Robert LeHay used to roam antique stores with his parents and grandparents, all of whom were in the antiques business.

Then he started helping his parents make Shaker furniture to sell alongside their antiques. One day, he saw that the Sabbathday Lake Shaker Village in New Gloucester was offering a class in making Shaker boxes. Curious, he signed up – and his future was set.

LeHay now makes up to 1,500 reproduction Shaker boxes a year at his home in Embden, where he mills the maple and pine lumber for the boxes himself and paints them in all-natural finishes, such as milk paint, dyes, Tung oil and carnauba wax. (Milk paints are a historical finish made from milk and lime, with pigments added for color.)

“The original boxes, most of them in the 1800s, were painted with milk paint,” he said. “Of course at that time, when they were brand new, the colors would have been a lot brighter and over time they kind of darken up, if you will, and get a little bit more muted.”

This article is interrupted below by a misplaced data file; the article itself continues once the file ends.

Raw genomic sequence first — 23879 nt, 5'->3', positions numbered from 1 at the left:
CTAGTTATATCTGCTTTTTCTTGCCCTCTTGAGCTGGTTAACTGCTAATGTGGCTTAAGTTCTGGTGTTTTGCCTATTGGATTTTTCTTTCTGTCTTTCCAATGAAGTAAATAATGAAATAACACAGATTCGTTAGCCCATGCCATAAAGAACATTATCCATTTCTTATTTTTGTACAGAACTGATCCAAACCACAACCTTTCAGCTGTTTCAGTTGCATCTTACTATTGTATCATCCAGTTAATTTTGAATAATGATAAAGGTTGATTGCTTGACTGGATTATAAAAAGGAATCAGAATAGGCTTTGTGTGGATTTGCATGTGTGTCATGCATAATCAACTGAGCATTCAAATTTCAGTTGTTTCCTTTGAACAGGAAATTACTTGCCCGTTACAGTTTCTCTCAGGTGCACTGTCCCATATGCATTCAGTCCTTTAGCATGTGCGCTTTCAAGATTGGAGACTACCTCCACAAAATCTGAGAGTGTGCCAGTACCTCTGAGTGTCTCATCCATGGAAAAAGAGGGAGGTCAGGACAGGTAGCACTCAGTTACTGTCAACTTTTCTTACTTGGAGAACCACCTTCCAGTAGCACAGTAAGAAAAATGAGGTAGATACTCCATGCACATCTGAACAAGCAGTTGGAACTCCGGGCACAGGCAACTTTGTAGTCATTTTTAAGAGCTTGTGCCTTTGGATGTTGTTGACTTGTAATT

LeHay fastens his boxes with copper tacks that have been given an aged finish.

His techniques are so historically accurate that he is listed in the Early American Life Directory of Traditional American Crafts, which is vetted by museum curators.

The boxes are sold wholesale to stores that sell historical items, such as museum shops. His retail customers are often people interested in antiques and who own historic homes.

“For the most part they do use them use as decorative pieces, although they certainly are useful for containers for various items,” LeHay said. “Some people use them for jewelry boxes. Historically, they were used to store food items and dried products like grains and so forth.”

Depending on the size of the box and the quality of the finish, an original Shaker box may sell for $150 to $1,000 or more, LeHay said. His reproductions cost between $19 and $78 on his website.